Looking Back, Forging Ahead

The Emperor Jones, Daniel Fetecua Soto  (red pants) amid his memories. Photo: Yi-Chun Wu

A man in a fancy military jacket—gold epaulettes and all—sits slumped on an outsized throne. Six men creep in warily, circle him, bow mockingly, jump about, seem to confer. The man doesn’t move. This is how José Limón’s The Emperor Jones begins. Limón choreographed the dance, based on Eugene O’Neill’s play of the same, in 1956, to a turbulent commissioned score by Heitor Villa-Lobos. The décor and … [Read more...]

Astray in Summer Dreams

Cory Stearns as Oberon and Xiomra Reyes as Titania in ABT's The Dream. Photo: Gene Schiavone

If you can’t see a production of Shakespeare’s play A Midsummer Night’s Dream in a woodland setting during a long June twilight, as I once did, you can be enthralled by a different sort of magic conjured up by the Bard’s plot. George Balanchine’s 1962 ballet of the same name ended its week in the New York City Ballet’s season before American Ballet Theatre hit the solstice dead on with Frederick … [Read more...]

My Hand, Your Head, Por Favor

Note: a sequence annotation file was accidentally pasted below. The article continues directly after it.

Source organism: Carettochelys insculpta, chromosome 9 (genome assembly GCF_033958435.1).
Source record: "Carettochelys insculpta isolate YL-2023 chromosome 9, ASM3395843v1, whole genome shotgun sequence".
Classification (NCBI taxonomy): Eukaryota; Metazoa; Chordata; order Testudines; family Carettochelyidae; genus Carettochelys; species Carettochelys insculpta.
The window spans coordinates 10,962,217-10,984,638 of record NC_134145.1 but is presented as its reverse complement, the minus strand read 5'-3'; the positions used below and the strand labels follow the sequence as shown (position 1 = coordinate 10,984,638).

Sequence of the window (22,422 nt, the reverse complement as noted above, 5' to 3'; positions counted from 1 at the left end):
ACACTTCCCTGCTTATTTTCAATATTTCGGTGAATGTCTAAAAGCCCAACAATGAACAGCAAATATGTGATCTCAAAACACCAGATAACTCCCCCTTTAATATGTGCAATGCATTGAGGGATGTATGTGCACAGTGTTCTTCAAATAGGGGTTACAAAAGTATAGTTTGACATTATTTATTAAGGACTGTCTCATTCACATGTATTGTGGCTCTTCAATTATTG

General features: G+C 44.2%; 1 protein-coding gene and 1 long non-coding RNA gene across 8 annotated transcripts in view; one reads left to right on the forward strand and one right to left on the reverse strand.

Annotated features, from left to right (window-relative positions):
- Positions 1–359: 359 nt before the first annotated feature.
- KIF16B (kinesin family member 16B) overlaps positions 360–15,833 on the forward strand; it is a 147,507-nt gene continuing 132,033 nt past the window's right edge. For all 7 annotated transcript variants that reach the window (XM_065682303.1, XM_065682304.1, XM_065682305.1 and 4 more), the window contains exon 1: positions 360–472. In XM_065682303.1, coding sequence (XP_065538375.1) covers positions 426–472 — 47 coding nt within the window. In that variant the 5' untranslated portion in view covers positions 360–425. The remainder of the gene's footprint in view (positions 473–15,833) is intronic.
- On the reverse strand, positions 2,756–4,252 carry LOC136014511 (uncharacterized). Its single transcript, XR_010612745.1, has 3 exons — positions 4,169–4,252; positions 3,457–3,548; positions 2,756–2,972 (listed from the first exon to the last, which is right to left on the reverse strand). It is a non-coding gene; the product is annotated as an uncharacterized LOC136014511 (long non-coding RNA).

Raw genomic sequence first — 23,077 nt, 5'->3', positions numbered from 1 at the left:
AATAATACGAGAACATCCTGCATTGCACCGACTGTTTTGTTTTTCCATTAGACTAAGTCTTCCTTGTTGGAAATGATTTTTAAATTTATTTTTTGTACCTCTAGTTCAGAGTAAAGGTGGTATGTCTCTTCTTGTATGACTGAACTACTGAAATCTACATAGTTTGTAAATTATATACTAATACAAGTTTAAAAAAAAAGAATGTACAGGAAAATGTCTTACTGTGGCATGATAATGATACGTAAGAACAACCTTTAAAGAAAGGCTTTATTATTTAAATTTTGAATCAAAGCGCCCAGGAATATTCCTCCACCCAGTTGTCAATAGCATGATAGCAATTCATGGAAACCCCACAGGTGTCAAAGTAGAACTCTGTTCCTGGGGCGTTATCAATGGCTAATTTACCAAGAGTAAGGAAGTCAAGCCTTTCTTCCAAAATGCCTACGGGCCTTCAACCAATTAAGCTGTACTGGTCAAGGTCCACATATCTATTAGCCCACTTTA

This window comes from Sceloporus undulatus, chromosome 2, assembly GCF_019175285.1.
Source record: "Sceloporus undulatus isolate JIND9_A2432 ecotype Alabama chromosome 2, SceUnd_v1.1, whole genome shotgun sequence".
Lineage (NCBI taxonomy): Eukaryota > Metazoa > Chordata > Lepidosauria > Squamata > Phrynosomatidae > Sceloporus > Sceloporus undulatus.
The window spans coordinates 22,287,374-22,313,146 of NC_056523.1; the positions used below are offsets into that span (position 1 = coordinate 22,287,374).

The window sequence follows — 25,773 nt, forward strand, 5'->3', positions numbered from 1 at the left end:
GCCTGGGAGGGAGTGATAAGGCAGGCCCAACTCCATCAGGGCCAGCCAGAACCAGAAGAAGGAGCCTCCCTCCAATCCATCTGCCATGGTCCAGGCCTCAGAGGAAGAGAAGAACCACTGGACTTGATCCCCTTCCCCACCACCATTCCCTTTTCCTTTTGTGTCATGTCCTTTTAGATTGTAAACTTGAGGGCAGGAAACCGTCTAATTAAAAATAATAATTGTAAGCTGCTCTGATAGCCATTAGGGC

Nayane Diniz and Murilo Borges in Mimulus's Por Um Fio. At back, Fabiana Dias and Rodrigo de Castro. Photo: Christopher Duggan

The man leads. Right? In the social and ballroom dances of Europe and the Americas, the man always leads. Still, when you watch couples who are adept at, say, the Argentinian tango or the Viennese waltz, the man and his partner seem so bonded that you can envision them as complicit equals. Never mind that his right hand pressing on her back and his left arm pulling at her right arm are guiding … [Read more...]

Flaming Magic and Goofy Girls

Natalia Osipova in Alexei Ratmansky's new Firebird for ABT. Photo: Gene Schiavone

One of the most surprising things about American Ballet Theatre’s new Firebird is how Russian it isn’t. When Serge Diaghilev commissioned 27-year-old Igor Stravinsky to write his first ballet score, one of the impresario’s continuing aims was to acquaint Paris with Russian music and culture. L’Oiseau de Feu premiered in 1910 with a wandering Tsarevitch as its hero and a magic bird as its … [Read more...]

Does My Beginning Match Your Ending?

Framed: the cast of Beginning of the End of the. . . (not in costume). Photo: Andre Eccles

Ever since the 1970s, David Gordon has been educating us into seeing that there are always two sides to everything (perhaps simultaneously), that repetition can reveal change, that words are devious game-players, and that you could be your own grandma. In his dance-theater works, where process and product often dance in lockstep, a performer may comment on what she/he—or another performer—is … [Read more...]